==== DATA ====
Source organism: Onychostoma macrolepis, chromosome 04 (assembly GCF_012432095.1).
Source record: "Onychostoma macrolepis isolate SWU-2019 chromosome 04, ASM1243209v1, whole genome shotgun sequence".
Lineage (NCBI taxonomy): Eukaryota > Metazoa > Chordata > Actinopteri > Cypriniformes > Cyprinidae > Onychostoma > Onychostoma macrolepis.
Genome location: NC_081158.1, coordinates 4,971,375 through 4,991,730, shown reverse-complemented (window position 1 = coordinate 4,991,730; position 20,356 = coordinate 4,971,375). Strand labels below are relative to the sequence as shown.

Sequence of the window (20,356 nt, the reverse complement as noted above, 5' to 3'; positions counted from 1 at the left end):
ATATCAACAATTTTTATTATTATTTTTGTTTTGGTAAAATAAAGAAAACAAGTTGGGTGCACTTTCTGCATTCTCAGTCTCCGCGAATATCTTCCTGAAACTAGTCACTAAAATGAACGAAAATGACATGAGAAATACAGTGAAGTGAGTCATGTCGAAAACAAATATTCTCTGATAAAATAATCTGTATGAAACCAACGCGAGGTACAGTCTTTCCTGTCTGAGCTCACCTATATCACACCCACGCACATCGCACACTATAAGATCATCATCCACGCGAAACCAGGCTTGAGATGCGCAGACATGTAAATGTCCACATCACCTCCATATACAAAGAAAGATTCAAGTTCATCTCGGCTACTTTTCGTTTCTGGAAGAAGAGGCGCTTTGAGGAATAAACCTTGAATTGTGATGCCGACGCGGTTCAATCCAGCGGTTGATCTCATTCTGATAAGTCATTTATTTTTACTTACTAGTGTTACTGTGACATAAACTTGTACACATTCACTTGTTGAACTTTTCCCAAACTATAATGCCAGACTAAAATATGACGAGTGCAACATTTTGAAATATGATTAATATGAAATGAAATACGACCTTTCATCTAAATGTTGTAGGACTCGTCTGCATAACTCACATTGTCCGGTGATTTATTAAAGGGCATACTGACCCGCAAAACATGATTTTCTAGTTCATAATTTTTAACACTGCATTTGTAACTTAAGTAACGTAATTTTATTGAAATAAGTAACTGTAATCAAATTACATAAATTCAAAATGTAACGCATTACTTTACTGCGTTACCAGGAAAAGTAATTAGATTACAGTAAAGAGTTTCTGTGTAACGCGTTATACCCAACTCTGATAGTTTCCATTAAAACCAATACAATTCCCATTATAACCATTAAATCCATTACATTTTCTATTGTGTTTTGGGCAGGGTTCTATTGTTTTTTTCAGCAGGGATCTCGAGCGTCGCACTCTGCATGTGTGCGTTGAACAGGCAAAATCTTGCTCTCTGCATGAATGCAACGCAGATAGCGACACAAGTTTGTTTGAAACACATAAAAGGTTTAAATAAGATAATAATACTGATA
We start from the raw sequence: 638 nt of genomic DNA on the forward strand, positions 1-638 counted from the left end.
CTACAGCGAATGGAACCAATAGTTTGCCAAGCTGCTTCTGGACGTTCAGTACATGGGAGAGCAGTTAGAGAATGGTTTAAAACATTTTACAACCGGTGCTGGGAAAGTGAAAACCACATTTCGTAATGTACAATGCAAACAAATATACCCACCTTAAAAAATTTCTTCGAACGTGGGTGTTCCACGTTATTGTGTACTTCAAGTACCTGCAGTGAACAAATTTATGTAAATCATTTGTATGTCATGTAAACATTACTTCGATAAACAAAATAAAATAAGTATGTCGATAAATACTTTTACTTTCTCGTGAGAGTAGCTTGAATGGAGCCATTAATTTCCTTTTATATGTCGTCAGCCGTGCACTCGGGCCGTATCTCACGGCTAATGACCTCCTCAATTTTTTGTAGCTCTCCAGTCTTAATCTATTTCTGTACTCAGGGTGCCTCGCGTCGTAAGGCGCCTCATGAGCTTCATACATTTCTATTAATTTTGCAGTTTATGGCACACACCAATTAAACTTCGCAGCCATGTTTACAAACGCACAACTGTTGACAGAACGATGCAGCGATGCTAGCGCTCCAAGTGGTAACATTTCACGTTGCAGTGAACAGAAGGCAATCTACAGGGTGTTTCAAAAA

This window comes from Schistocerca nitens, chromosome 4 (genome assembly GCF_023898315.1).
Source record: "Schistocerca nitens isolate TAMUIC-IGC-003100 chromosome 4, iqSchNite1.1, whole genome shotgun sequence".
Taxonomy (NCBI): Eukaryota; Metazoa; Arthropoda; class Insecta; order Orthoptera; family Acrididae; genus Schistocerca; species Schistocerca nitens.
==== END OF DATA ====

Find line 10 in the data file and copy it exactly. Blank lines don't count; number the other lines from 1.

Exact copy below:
Source record: "Schistocerca nitens isolate TAMUIC-IGC-003100 chromosome 4, iqSchNite1.1, whole genome shotgun sequence".